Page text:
Depression, SSRIs & LOVE

I was recently watching a Ted Talks video for my Human Sexual Behavior college class called Helen Fisher: Why we love, why we cheat. Its a very informative video on a study on the effects of love on the brain. However, what really threw me was the last few minutes of the presentation where Helen Fisher expresses her fears on the increased use of SSRIs medications in the treatment of depression. For those who don’t know what that is, SSRI  stands for Selective Serotonin Re-uptake Inhibitor. What it does is blocks the communication between of the neurotransmitters, which changes the chemical balance in the brain and results in a mood boost. That being said, SSRIs do not just block Serotonin, other chemicals are also effected such as Dopamine. Dopamine is neurotransmitter that plays a major role in sexual gratification and when someone falls in love. In a nutshell… ability to orgasm, and love. That is worrisome.

I suffer from Major Depression. It is a side effect of a medical disorder I have had since birth. I have been in and out of bouts depression since my early twenties and have been steadily taking antidepressants for the past two years. I do not foresee being able to discontinue using them as I cannot function day to day without them. Now with this new information, I am extremely concerned. I like sex….I like to orgasm.Tell me someone who doesn’t!  Also how is this going to effect my relationships?I am recently out of a 4 year relationship,  did antidepressants play a role in it not being successful? How strongly does the medication effect my ability to love? I have all of these questions, and no answers. I don’t know what to do. I feel like i’m stuck between a rock and hard place. If any readers  have suggestions, I would welcome them.

K. oxo

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Life in motion

In a year so much has happened, for the best I must add.  I  signed up for a drawing class. It was AMAZING! It turned out to be the best decision I have ever made in my adult life. My teacher, Lorna Mulligan was simply inspiring. The class helped re-affirmed for me what I have known for so long about myself, but was too scared to admit.  I am an artist. I have been given a gift, the skill of drawing. I must embrace that.

My next challenge on my journey of realization was to figure out what to do with this knowledge and how to implement my skills. I have struggled my entire adult life financially. This has not only affected my life, but it has affected my parents with the constant worry that I don’t have enough to eat, or can’t make my rent that month. It has been a burden for them; I have been a burden for them. This struggle affects the balance of our relationship, and our emotional well-being, particularly mine. Part of my goal is for this to change. That being said, I am aware the life of an artist can be a struggle, and not very lucrative. So I played around with my options, researching careers within the arts that had some stability. I finally came to a decision. I wanted to go back to school to become an art educator.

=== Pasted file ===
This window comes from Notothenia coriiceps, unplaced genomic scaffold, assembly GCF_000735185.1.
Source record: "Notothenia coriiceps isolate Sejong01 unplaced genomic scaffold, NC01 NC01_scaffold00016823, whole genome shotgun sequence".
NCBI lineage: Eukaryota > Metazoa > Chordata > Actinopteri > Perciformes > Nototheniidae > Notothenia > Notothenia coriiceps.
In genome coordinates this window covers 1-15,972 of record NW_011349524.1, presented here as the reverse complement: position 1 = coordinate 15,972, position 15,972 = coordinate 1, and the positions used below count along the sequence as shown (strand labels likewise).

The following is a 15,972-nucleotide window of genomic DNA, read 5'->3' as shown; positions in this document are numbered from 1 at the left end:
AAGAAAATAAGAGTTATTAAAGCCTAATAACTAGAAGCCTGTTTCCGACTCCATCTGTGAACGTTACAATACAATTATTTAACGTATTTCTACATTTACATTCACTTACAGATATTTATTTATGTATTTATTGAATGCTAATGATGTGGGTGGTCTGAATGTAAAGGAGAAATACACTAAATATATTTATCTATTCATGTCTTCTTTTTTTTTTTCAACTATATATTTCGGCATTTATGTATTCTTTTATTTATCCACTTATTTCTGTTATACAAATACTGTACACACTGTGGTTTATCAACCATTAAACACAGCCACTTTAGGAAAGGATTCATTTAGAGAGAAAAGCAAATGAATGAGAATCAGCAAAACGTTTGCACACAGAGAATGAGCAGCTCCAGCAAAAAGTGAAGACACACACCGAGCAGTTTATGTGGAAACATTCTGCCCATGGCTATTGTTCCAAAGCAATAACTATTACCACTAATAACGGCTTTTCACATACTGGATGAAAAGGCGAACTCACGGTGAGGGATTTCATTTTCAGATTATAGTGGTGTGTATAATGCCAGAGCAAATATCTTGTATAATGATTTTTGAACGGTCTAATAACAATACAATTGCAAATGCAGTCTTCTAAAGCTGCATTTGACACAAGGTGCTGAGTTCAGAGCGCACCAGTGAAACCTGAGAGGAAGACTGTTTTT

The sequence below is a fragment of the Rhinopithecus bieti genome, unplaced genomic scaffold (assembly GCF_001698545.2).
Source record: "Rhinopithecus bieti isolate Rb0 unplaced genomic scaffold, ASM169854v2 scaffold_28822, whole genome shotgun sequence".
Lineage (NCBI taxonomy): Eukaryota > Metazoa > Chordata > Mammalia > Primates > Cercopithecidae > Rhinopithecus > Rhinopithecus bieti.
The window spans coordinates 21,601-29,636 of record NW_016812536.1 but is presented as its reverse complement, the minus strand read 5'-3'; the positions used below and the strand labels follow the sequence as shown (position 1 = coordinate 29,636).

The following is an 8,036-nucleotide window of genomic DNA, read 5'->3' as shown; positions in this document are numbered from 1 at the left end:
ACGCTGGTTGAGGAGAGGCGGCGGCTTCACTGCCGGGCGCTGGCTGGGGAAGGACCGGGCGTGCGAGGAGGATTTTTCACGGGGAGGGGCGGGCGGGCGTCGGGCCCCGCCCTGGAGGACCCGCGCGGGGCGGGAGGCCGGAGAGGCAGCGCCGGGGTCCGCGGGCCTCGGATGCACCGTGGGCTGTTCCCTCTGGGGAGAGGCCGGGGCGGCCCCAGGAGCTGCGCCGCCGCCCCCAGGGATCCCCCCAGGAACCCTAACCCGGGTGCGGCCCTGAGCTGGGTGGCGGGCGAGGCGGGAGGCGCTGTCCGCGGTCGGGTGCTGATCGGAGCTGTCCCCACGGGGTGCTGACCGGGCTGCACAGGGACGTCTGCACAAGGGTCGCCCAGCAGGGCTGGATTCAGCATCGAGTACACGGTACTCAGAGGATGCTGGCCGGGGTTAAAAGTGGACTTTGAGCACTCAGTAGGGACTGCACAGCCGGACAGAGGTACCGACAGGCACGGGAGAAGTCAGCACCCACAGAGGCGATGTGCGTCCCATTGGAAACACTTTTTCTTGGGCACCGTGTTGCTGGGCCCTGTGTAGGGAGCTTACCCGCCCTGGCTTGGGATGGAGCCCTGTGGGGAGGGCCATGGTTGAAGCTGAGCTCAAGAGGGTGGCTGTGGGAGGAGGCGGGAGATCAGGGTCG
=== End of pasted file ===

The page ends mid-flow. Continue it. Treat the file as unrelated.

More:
My first step toward this was to finish what I had started back in the late nineties, my DEC. For those of you who are not familiar with the term DEC, the equivalent in the United States is attending a junior or community college, earning an Associates Degree. Those who are aware of the Canadian education system might be wondering why as person over the age of twenty-one didn’t go directly to university as a mature student? That is a very logical question. I came to the decision to complete my DEC simply due to the amount of time it had been since my last time in school. Eleven years. I decided to take baby steps. I am now in my last semester of CEGEP. I graduate this May. After 16 years I will finally attain my DEC.  My next step will be university.

This past March, I applied to Concordia University with Art Education as my 1st choice, Studio Arts as my 2nd and Art History-Studio Arts as my 3rd. I had to prepare and submit a 20 piece portfolio using a variety of mediums. My sister came by the week before and helped me make the selections that I had been collecting for the past year. I am very grateful that she was there to help. I don’t know if it was due to her help or not but I was accepted. INTO ART EDUCATION! I am totally amazed. I truly did not believe that I would be accepted. The Art Education program is extremely competitive, and only accepts fifty applicants per year. I am on cloud nine!

 Keepin’ busy and stayin’ outta’ trouble!

K. oxo